The issue always was, will the government always support banks and agencies even if it’s against the public? We would hope not, but in this particular case it was necessary. Recently with a Supreme Court unanimous decision, lenders have benefitted from a recent court case dealing with unsatisfied clients. In this year’s Freeman v. Quicken Loans, No. 10-1042 case, three Louisiana couples claimed that Quicken Loans had not kept up with their deal of the bargain.
Allegedly, borrowers had argued that the lender giant claimed that they had agreed to lower mortgage rates for discount points in 2007 but the borrowers never actually received the low rates. Quicken Loans stated that they have never charged any type of fee and that the accusations were ‘baseless’.
The major controversy within the lawsuit is whether or not the lender had broken any real estate legislations. Companies like the National Association of Realtors, the American Bankers Association, and other service providers backed up Quicken Loans’ argument. The Court decided that the lender was in the right due to proper accounting documentation and support. A lesson learned from this case is that when borrowing money, a person must be thorough in choosing their lenders and know exactly what charges will be in the future.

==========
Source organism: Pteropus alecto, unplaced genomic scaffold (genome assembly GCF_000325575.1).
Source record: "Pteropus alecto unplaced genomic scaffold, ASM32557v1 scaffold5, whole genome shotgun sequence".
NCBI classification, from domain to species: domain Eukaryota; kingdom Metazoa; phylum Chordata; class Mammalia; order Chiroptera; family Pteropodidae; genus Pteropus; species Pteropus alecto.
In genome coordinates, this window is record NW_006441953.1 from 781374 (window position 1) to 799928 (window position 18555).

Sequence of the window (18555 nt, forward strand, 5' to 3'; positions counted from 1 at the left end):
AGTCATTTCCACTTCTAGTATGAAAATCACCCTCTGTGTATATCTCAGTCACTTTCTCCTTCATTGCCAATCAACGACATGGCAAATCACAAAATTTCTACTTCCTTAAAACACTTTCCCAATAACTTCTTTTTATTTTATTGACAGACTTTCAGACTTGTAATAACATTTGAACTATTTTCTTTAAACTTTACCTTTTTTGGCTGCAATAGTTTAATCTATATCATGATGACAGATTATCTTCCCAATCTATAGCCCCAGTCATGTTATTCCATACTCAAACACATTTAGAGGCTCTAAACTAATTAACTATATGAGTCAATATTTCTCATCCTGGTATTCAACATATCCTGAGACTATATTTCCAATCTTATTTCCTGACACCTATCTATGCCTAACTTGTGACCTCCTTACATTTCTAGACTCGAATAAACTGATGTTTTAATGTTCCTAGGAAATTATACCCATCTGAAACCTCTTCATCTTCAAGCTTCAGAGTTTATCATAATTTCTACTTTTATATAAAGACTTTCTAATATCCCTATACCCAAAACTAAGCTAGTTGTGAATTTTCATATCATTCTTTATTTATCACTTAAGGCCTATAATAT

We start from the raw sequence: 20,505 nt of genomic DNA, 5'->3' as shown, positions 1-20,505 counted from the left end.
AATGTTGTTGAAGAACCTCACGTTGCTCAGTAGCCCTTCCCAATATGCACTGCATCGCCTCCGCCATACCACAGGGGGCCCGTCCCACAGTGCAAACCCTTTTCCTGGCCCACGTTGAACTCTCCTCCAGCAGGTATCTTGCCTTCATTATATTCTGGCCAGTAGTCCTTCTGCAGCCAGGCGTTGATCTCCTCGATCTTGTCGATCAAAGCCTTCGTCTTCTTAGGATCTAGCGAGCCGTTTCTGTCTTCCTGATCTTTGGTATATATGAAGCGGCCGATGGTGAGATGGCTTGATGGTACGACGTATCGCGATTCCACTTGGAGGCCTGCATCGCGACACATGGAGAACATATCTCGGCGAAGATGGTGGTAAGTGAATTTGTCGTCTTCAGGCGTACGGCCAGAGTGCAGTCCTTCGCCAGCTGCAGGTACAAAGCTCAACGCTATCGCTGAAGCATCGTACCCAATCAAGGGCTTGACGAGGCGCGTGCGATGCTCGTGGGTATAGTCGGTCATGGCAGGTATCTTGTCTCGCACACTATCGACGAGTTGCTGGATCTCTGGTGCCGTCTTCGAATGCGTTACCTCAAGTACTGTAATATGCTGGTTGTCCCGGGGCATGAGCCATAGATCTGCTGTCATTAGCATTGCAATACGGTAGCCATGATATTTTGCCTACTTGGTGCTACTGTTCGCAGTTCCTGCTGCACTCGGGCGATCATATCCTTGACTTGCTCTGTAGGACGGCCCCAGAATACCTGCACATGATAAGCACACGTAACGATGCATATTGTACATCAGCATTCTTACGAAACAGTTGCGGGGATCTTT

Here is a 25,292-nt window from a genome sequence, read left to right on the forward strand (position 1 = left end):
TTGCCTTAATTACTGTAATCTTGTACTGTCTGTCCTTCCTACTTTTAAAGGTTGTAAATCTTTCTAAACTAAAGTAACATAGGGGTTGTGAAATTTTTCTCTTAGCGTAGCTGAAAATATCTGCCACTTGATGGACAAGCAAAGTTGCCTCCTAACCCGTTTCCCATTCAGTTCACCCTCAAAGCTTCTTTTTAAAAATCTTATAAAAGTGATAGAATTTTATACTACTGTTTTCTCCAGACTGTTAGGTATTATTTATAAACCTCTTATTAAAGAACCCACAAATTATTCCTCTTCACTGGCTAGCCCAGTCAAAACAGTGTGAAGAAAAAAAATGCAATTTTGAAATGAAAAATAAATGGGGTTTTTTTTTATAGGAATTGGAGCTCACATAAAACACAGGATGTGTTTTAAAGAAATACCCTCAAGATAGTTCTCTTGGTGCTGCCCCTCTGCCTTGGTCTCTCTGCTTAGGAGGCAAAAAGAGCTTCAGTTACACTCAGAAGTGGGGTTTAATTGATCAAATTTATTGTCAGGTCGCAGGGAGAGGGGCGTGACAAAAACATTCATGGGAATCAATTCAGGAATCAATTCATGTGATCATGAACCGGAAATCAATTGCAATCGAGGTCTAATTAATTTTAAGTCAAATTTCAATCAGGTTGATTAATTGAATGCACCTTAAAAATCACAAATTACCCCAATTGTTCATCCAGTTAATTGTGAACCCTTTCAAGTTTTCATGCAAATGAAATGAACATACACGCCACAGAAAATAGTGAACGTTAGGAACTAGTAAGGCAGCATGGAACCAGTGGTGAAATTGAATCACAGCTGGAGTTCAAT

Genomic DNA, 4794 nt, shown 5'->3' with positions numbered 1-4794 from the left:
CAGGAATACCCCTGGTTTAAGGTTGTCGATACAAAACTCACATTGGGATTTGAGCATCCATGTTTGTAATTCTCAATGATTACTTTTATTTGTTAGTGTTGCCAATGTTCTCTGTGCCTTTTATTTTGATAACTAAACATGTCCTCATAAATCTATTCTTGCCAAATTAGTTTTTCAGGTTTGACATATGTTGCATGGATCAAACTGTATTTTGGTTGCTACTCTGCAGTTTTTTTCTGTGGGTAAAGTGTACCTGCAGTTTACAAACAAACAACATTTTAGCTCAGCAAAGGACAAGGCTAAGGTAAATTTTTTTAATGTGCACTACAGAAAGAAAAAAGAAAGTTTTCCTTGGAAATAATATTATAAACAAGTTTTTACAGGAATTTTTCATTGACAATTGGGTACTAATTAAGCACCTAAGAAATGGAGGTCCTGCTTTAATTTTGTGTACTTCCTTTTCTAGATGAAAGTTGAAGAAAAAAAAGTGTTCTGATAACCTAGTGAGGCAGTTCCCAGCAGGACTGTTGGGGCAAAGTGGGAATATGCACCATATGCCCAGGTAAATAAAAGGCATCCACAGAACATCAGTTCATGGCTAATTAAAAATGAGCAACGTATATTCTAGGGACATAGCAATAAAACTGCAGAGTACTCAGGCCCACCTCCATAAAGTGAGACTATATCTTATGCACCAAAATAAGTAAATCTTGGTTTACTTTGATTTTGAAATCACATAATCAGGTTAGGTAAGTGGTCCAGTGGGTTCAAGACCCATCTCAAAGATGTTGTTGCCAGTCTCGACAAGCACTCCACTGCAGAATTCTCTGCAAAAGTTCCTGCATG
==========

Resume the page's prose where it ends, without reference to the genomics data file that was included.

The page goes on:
Closing costs are a major part of mortgage settlements that include mortgage rate fees, balances, and of course, fees for the services. Settlement costs and discount points are other types of fees that are agreed upon once a mortgage has been signed. If you are thinking about getting a mortgage, be open and honest with your lender so you will not have any underlying fees.